NCIS: Los Angeles Season 13 Episode 6 Review: SundownDale McGarrigle at .
A sobering message about the treatment of veterans was at the heart of this episode.
The fact that this message was embedded in a hostage drama made it more effective on NCIS: Los Angeles Season 13 Episode 6.
It was easy to feel for Gary DeMayo, the gunman who took a handful of bus riders hostage.
Following the suicide of his daughter Kara, a disgraced Marine, DeMayo not surprisingly wanted answers since none of what she had been accused of rang true to him.
Sure, the lengths he went to were extreme, but Gary was a desperate man at that point.
DeMayo's fate was sealed when he climbed aboard the bus armed and immediately shot a policeman. There was no way he was walking away after that.
This was another of those tangential cases, with NCIS examining the actions of a now-dead Marine to find out what the truth was about Kara.
Since one of their cops was injured onboard the bus, LAPD flooded the scene with way too much force, which wasn't the way to get through to a father with nothing to lose.
Sam was the perfect choice to run that scene. He is a military man who has seen how veterans can get neglected upon their return to civilian life, and he is a father who would do anything to protect his children.
Only Gary didn't want to hear from someone so entrenched in the military, even someone as fair-minded as Sam.
This is why Roundtree, Sam's prodigy and the person Kilbride wanted to do the negotiating, was the one to go undercover on the bus to get DeMayo talking and hoping to calm him down.
Roundtree was believable as a reporter interested in hearing Gary's side of the story. Learning more detail about Kara's supposed war crimes helped them to unearth the true culprits.
While Sam and Devin were dealing with DeMayo, Callen and Deeks were getting what information they could from Rachel, the calm parent, who was shocked by the extreme measures that her estranged husband was taking.
Her memories of Kara's therapy helped them locate the real thieves of the weapons cache, a quartet of government contractors who pinned the blame on Kara.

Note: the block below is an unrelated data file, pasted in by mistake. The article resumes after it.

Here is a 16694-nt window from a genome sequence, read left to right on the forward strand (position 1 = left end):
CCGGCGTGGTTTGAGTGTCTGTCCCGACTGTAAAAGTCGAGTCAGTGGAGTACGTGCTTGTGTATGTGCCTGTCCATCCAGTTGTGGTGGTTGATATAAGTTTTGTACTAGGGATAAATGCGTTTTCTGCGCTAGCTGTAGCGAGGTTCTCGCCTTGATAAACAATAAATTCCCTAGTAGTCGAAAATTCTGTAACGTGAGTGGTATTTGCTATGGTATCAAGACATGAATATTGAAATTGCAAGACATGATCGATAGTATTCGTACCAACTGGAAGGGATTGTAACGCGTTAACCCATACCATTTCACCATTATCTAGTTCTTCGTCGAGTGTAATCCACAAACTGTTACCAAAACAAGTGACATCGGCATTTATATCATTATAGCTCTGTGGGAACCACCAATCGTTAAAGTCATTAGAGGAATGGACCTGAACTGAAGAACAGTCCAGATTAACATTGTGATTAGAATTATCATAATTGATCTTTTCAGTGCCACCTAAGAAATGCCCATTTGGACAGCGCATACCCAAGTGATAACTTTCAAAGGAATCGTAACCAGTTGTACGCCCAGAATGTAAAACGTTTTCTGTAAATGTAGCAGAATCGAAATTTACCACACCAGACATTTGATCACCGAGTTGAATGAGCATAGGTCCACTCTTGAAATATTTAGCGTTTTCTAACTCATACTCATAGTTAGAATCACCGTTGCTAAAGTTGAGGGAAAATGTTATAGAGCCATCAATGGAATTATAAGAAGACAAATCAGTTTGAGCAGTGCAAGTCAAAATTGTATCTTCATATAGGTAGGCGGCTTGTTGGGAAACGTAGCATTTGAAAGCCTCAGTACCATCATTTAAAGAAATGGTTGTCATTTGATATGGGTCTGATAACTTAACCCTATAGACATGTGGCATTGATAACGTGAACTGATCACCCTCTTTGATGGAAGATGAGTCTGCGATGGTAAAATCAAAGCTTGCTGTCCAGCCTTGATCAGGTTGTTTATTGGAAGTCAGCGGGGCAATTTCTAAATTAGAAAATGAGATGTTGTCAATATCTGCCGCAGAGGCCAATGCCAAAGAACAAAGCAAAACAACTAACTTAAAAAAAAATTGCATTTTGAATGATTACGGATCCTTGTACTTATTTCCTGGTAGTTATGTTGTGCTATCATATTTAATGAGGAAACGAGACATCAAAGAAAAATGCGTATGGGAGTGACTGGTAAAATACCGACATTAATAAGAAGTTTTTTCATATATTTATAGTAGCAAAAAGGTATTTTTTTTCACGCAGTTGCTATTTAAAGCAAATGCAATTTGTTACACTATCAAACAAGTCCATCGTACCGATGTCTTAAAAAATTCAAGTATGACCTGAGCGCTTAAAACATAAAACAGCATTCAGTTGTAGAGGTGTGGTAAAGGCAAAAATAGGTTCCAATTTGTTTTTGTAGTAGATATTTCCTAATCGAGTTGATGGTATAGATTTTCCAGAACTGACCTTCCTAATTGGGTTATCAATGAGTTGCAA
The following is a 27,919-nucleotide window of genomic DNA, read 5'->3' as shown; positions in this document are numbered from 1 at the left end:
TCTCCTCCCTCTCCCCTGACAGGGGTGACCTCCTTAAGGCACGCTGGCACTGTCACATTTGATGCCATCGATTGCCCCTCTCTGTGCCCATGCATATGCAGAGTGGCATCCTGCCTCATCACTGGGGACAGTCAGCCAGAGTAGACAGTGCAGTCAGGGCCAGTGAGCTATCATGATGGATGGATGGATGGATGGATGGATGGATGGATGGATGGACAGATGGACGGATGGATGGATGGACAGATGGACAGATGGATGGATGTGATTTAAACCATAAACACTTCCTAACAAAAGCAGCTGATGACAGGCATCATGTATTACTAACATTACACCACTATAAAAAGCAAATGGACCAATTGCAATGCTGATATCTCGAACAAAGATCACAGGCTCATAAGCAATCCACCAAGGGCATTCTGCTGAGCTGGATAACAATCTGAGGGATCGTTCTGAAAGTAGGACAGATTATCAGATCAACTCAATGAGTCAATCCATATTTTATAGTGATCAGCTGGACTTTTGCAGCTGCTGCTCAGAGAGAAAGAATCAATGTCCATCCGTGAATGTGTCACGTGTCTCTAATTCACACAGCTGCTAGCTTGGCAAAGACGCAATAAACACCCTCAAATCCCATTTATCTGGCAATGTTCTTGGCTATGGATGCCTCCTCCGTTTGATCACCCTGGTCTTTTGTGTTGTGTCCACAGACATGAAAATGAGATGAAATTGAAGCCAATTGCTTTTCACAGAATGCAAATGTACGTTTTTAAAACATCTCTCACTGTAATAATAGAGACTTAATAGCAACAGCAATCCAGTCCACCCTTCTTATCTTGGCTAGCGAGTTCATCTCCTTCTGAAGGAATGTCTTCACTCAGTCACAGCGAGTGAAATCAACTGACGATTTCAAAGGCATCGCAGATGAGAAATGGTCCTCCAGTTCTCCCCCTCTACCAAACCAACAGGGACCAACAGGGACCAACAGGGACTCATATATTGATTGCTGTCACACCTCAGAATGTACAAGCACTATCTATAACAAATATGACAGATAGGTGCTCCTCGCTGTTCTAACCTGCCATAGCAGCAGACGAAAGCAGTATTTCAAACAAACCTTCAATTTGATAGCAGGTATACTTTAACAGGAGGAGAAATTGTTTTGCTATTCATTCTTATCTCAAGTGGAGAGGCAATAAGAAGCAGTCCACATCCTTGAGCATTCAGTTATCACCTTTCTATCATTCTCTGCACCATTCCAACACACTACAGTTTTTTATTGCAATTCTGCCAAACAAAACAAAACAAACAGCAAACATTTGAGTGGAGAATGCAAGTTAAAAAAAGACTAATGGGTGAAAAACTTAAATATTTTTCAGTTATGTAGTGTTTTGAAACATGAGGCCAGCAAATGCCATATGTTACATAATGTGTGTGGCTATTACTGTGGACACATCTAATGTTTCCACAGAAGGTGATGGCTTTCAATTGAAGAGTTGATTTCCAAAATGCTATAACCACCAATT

It made no sense that Kerr's boss would grab a rifle and start shooting at DeMayo, amid all those cops. Gary would have been written off as a grieving father pushed too far if an outsider hadn't begun firing into the crime scene.
The whole case was sad all around. If Kara's claims of innocence had been treated more seriously, she might have been cleared and still be alive.
But instead, she was the easy person to blame, and her Marine career was derailed as a result. When she returned home, no one official was willing to get her the medical help she needed.
As Sam pointed out, way too many veterans can't adjust to civilian life and kill themselves, especially women. This episode cast a necessary spotlight on that horrible trend.
At least Kilbride could get Kara's name cleared, even though she was no longer alive to appreciate that and her family was destroyed. Maybe Gary and Rachel can take some solace from that.
That was a thought-provoking scene at the end, with Sam, Callen, and Kilbride having cold beers while mourning the loss of Kara.
Callen was a background presence, starting with the latest developments (or lack thereof) in the Katya case. That's sure to come back to the foreground, likely after the holidays.
Also, he and Deeks pretty much solved the weapons theft while Sam and Roundtree were dealing with DeMayo. The rehabbing Fatima was stuck mainly in Ops, although her partner got a more prominent role than usual.
Then, once again, the series returned to Kensi and Deeks dipping their toes in the family pool.
What was the big deal with attending an informational session about adoption? Why were they staking it out rather than just going inside to listen?
My God, are they overthinking this! They've explored all the medical options which aren't working out for them. So adoption would be the logical next step.
Deeks was right to leave Kensi there to attend the session since she's the one who needs to be convinced. And couldn't someone trained in subterfuge find a subtler way to check her texts?
Why did she feel the need to lie to the nice woman making the presentation? It's not like being in law enforcement would automatically disqualify them from being considered as parents. Sam and Michelle managed to raise two children despite working in hazardous professions.
Callen of all people even reinforced another avenue for them: being foster parents. He's been there and knows what he's talking about.
As Deeks mentioned, every new parent out there needs to make some adjustments in their lives. But it's not some central unsolvable puzzle. Bobbi or Kensi's rarely scene mother could watch the kid. The worst-case scenario is that Deeks leaves the job and becomes a stay-at-home dad. He could undoubtedly practice law while doing that.
To revisit the Katya case, watch NCIS: Los Angeles online.
What did you think about Kara's situation?
What other option did DeMayo have?
Are you sick of the storyline of Kensi and Deeks becoming parents?
Dale McGarrigle is a staff writer for TV Fanatic. Follow him on Twitter.